An iconic and listed design is now on the market. This 1960s Edward Samuel modern house in Stanmore, Greater London.
This is a grade II-listed modern house, dating back to 1963 and as you can imagine, quite ahead of its time when constructed. Even today, this is a house that still turns heads. Bold and interesting architecture always does.
It was initially designed by Edward Samuel for Ernest Shenton, a successful businessman and the driving force behind the Dixons retail brand amongst other ventures. A keen fan of modern architecture too, no doubt.
But there’s another interesting fact about this one that you might not know. Film director Stanley Kubrick was a big fan of this house too and wanted to use the interior of the house in his futuristic A Clockwork Orange movie. However, the owner turned him down and Skybreak House in Radlett, Hertfordshire was used instead.
It perhaps indicates just how ahead of its time this house was both inside and out, even a few years after it was constructed. As I said, this is still a significant piece of architecture and the kind of design I know a lot of us would dream of owning
It’s hard to say how much it has changed between then and now, but I would suspect very little. Architecturally it looks untouched, with modest changes in areas you would expect over the years. Like the kitchen and bathroom, for example.
That is pretty much it. This is still a wood and brick construction laid out predominantly over a single level and located in a secluded position on a landscaped plot on the private Aylmer Drive Estate. You will find that between Stanmore Hill and the open expanse of Bentley Priory.
Of course, you can’t fall to notice the shared private lake to the side and the waterfall that’s pretty much the crowning glory of this design. It’s the feature you are drawn to and something rarely seen (if at all) in British modern house design.
But the water isn’t the whole appeal. It’s just one part of a very appealing package. Yes, the outside pulls you in, but like all the best designs, the interior really seals the deal.
This is a house designed for light and space, with a focus on natural light via a combination of large windows, French doors and the open-plan living space.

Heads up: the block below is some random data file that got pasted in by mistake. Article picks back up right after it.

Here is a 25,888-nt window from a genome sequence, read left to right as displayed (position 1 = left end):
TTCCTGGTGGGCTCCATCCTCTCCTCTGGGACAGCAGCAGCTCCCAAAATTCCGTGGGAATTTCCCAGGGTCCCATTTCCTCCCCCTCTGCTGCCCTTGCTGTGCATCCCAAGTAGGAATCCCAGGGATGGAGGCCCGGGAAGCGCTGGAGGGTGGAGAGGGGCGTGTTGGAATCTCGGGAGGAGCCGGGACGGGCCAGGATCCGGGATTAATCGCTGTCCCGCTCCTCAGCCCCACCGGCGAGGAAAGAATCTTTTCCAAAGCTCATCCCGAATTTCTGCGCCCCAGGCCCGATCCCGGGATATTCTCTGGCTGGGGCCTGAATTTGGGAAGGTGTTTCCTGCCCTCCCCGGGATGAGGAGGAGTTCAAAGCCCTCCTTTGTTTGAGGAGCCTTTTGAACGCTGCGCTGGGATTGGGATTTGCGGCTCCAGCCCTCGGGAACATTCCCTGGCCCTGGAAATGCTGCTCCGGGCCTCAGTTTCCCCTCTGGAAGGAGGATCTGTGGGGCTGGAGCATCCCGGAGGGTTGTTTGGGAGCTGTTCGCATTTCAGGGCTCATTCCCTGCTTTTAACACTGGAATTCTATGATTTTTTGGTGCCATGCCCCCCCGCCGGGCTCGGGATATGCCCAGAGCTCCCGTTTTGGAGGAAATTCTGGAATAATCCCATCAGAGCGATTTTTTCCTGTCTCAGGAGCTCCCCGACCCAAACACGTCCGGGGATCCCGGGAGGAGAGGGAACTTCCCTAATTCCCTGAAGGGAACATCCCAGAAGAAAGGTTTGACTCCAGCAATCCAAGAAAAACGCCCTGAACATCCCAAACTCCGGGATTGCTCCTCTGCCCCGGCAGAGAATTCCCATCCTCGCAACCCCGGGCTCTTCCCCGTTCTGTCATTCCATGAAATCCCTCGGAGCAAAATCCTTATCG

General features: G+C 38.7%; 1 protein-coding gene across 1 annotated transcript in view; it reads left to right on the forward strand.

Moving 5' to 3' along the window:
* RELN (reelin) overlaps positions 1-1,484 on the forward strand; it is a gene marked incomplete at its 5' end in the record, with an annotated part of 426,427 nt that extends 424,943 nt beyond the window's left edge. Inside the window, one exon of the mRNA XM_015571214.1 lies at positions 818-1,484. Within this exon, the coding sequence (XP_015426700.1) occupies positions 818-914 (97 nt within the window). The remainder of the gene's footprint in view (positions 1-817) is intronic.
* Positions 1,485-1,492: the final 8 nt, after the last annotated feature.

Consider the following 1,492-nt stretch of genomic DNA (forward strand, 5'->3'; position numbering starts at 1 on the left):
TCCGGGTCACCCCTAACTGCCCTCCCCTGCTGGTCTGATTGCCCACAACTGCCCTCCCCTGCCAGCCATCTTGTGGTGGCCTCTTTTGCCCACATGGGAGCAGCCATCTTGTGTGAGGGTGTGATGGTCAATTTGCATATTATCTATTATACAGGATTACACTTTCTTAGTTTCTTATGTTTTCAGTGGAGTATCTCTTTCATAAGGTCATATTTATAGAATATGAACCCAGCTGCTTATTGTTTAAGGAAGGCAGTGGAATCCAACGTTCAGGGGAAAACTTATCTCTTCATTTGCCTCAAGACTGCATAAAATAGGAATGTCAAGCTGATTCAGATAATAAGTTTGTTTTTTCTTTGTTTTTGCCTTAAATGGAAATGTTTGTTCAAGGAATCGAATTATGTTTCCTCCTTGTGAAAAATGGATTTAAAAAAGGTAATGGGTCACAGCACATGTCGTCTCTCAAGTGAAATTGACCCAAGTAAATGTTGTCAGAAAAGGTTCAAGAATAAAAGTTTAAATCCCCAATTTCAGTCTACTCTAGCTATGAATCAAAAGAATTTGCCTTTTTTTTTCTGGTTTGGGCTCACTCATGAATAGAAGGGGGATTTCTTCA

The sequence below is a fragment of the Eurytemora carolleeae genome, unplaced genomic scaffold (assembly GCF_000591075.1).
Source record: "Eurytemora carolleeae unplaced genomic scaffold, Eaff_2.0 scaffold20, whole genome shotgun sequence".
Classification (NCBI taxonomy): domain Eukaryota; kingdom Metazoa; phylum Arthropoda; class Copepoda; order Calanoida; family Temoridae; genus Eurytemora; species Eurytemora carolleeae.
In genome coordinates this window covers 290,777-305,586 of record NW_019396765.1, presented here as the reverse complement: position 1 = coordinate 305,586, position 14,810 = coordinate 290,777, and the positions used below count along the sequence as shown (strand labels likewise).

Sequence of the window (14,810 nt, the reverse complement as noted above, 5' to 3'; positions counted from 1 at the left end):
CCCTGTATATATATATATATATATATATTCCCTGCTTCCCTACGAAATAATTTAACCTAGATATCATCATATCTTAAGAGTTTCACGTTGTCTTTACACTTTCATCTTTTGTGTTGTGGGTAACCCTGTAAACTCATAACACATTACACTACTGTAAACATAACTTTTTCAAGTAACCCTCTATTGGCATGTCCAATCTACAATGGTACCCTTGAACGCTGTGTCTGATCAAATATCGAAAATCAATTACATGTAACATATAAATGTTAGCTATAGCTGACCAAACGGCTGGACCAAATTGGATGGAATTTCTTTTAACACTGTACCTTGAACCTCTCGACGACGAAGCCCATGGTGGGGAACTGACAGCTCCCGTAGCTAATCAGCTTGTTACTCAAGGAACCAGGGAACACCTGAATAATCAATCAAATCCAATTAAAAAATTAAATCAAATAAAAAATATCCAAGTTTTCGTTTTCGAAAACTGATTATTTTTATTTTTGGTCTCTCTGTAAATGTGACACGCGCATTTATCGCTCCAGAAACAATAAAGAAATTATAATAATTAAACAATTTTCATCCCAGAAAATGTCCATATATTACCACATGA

It is also partially raised on stilts, with the elevated frontage accessing a private terrace with a large basement space below. Note that there was previous planning permission and listed building consent, which has now lapsed, to extend the basement to create further living accommodation. But at present, that lower level is storage space, a boiler room and a double garage. Yes, an underground garage. Very 1960s. I know that aspect alone will pull in a few potential buyers.
The front and rear elevations of the house are supported by reinforced concrete beams with a brick and timber-framed structure above, clad in timber stained matt black.
As I said, there have been some updates to the house, but overall, much of the original finish and fittings are still present. Not least. all of that lovely wood across the ceilings, the walls and the floor. And that’s not just the reception areas. The wood carries through into the rest of the floor space too, albeit to a lesser degree. It’s a look of its era, but one that has aged well and is very desirable in the 21st century.
I love all that glazing too, as well as the lovely period staircase, a touch of exposed brickwork and some amazing views across the well-kept gardens, A dream of a place for me and I’m sure, you too.
Accommodation runs across something like 3,500 sq. ft. and includes an open entrance hall that connects to the large reception and dining area with a front-facing terrace, an open-plan television and family room, and a home office positioned directly over the lake. A guest cloakroom too.
Further along is the master bedroom with dressing room and bathroom, a second bedroom suite and what is described as ‘three bedroom pods’ overlooking the gardens and lake.
As I mentioned earlier, the lower level has a garden room, storeroom and a double underground garage. Lots of potential there, whether you keep it as is or look into that planning permission once more.
All of that mature and manicured garden too, with the house set behind a driveway which accesses the underground garage area. So extra parking if you need it.
A unique design that is now on the market. It doesn’t come cheap with an asking price of £2,750,000. But that’s pretty much what you would expect of a house of this importance and in this location. Let’s hope it finds an appreciative buyer soon.
Images and details courtesy of Hamptons. For more details and to make an enquiry, please visit the website.